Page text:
How To Set A Realistic ACT / SAT Score Goal

Dartboard with text: setting act/sat goals. Set realistic goals for yourself.Throughout your high school year your counselors, teachers, and parents would have been emphasizing the importance of getting a good score. If you’re wondering “What is a good SAT score?” or “What is a good ACT score?”, it’s good to do research on the ACT / SAT averages at the colleges on your list. Once you know the averages, it’s time to set realistic goals of your own.

What is a Good SAT Score? Or a Good ACT Score?

What is a “good” score? How can you earn one? Is the ACT/SAT really that important to get into a school? What about your GPA? Doesn’t that count for something, too? What about all the activities you’ve participated in, and all these essays you’ve written? Lots of questions. 

The truth is everything counts. GPA, test scores, extracurricular activities, essays, etc. For now though, let’s just focus on the ACT/SAT scores.

The first thing you need to know is that a “good” score is completely subjective. It depends on the context. What do you need a good score for? Is your goal to impress an admissions team and get into a school? Is it to earn scholarships? To become a merit scholar? All of the above? Each scenario might call for a different level of “good.” 

Once you know your ultimate goal, you can set an ACT/SAT score goal.

Breaking Down the ACT / SAT Score

The highest score possible on the SAT is 1600. This is a combination of scoring an 800 in math and an 800 in reading. These are the most important portions of the SAT. For most students, any score between 1350 and 1500 would be considered “good.”

For the ACT, a perfect score is a 36. Most students who score a 25 consider that to be a “good” score. Most colleges, however, will accept a bare minimum of anywhere from 15 to 19. But if you’re aiming for an Ivy League, the average score is near perfect. 

Don’t panic if you score less than that, however. Most colleges provide a baseline SAT or ACT score to their prospective students. All you need to do is ask, and they can tell you what their absolute minimal score is for acceptance. The College Board has a section on their web site that shows prospective students what the minimal score is on an SAT or ACT to get into the school of their choice. Ask your counselor if you need any help figuring it out.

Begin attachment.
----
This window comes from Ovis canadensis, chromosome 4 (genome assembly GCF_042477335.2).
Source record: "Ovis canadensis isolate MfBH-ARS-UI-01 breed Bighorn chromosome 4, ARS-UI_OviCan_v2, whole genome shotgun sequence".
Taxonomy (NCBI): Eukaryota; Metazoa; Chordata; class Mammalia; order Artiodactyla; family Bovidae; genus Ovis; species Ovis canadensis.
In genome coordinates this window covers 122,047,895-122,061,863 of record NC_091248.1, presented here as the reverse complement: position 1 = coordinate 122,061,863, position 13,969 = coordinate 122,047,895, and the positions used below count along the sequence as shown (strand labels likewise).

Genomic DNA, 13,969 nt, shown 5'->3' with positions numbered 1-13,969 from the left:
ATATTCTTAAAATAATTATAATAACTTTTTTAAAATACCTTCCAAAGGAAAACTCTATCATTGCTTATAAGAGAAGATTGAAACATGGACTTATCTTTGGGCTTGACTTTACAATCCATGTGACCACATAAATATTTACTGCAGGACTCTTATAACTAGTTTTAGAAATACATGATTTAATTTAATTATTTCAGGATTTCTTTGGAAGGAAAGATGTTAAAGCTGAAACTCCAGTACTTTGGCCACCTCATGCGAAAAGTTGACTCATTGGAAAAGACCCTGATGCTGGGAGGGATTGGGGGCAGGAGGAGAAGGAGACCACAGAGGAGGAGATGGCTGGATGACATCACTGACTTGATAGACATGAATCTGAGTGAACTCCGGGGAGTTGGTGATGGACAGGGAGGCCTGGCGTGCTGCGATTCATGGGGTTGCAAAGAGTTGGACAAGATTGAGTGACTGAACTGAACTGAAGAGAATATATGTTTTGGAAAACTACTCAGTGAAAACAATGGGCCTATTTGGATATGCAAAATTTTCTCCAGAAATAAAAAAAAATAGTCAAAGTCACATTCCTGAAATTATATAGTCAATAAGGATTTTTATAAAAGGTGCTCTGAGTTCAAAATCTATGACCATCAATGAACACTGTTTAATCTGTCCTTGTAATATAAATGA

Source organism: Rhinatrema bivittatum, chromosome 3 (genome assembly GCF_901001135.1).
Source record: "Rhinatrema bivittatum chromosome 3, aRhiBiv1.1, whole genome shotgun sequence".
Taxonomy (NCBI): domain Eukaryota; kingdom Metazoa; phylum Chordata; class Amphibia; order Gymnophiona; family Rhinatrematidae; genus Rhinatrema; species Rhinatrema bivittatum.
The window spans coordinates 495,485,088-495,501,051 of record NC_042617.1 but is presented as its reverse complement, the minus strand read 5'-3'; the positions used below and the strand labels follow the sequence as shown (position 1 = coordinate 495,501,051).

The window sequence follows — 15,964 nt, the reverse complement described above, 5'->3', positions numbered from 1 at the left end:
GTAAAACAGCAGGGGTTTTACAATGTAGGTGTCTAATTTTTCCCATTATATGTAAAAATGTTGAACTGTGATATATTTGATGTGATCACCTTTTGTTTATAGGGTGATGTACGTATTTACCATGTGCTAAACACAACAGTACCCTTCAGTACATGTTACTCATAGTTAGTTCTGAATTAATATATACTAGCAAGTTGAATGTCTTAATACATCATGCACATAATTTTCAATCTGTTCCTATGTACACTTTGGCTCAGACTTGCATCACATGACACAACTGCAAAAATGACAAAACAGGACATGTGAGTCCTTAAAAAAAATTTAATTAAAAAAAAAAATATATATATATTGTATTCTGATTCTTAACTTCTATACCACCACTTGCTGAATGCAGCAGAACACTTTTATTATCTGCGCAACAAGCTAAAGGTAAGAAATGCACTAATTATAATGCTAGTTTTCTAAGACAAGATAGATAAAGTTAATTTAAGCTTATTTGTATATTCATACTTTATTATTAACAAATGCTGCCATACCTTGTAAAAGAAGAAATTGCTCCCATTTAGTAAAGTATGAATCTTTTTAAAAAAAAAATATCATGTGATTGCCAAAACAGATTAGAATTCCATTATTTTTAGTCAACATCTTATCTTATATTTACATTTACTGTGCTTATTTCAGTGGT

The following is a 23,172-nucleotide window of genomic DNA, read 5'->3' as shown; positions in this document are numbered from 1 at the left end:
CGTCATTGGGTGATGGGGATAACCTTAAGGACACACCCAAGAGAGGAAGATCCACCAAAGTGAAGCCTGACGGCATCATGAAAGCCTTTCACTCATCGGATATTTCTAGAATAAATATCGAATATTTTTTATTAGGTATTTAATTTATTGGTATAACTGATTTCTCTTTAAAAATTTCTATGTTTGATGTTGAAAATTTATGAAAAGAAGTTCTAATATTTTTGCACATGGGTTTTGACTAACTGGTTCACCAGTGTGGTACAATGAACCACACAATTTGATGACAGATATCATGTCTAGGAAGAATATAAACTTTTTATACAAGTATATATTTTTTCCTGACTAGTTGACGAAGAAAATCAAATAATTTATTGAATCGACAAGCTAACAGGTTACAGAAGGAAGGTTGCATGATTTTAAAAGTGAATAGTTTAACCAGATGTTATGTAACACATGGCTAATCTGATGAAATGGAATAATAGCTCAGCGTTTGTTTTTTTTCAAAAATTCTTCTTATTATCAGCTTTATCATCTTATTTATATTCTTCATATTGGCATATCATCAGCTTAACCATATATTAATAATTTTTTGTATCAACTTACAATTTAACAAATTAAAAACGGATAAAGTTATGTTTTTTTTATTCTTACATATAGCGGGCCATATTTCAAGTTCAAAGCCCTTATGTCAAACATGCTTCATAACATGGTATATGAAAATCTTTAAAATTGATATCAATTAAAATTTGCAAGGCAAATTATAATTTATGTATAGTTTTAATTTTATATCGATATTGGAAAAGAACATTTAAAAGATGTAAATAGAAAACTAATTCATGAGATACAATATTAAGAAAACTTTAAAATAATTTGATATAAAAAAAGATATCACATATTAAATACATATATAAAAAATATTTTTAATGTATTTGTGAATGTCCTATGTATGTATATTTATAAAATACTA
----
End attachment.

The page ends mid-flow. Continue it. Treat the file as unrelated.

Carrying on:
Setting Your ACT / SAT Score Goals

Start by making a list of the average test scores of all the college on your list. (College Raptor can help you here. Simply type in the name of the school in the search bar and navigate to the Admissions tab. It’ll show you the 25th and 75th percentile averages for both the test and the sub-tests.)

average SAT and ACT scores for Swarthmore

The average SAT and ACT scores for Swarthmore College

Check this against what you scored on your practice test. Are your test scores good enough to get you into the top colleges on your list? If you’re falling short of just a few points, you know you can study and bridge that gap. However, if there is a big difference between your score and the average score of the top colleges on your shortlist, you need to ask yourself if that is realistically possible.

Comparing your scores and the average scores of your shortlisted colleges will help you determine a realistic ACT/SAT score goal for you to aim for.

Tips for Achieving Your ACT / SAT Score Goal

Now that you’ve figured out your goal, it’s time to make a plan to achieve it.

If your scores were less than stellar, it’s time to buckle down and study up. There are plenty of ways to study for a retake. Official study guides, tutors, review sessions, expert test prep programs like Method Test Prep, and more. 

Don’t be intimidated by your upcoming ACT / SAT tests. Once you’ve determined what a good SAT score is and set your score goals, you can then set a plan to ace the test and get into the school of your dreams.

Check out how your ACT / SAT scores affect your acceptance odds with College Raptor!

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